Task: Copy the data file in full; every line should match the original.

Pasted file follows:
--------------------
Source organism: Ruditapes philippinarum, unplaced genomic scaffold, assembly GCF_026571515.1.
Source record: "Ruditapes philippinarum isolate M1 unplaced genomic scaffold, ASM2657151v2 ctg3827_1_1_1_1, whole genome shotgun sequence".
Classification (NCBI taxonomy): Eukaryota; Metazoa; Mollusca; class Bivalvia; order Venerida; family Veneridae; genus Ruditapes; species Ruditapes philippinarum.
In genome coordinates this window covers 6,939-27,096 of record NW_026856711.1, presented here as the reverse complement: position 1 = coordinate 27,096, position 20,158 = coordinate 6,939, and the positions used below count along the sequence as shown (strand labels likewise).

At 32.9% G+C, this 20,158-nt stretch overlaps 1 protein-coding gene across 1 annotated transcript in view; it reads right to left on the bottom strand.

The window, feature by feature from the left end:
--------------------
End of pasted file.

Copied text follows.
Source organism: Ruditapes philippinarum, unplaced genomic scaffold, assembly GCF_026571515.1.
Source record: "Ruditapes philippinarum isolate M1 unplaced genomic scaffold, ASM2657151v2 ctg3827_1_1_1_1, whole genome shotgun sequence".
Classification (NCBI taxonomy): Eukaryota; Metazoa; Mollusca; class Bivalvia; order Venerida; family Veneridae; genus Ruditapes; species Ruditapes philippinarum.
In genome coordinates this window covers 6,939-27,096 of record NW_026856711.1, presented here as the reverse complement: position 1 = coordinate 27,096, position 20,158 = coordinate 6,939, and the positions used below count along the sequence as shown (strand labels likewise).

At 32.9% G+C, this 20,158-nt stretch overlaps 1 protein-coding gene across 1 annotated transcript in view; it reads right to left on the bottom strand.

The window, feature by feature from the left end: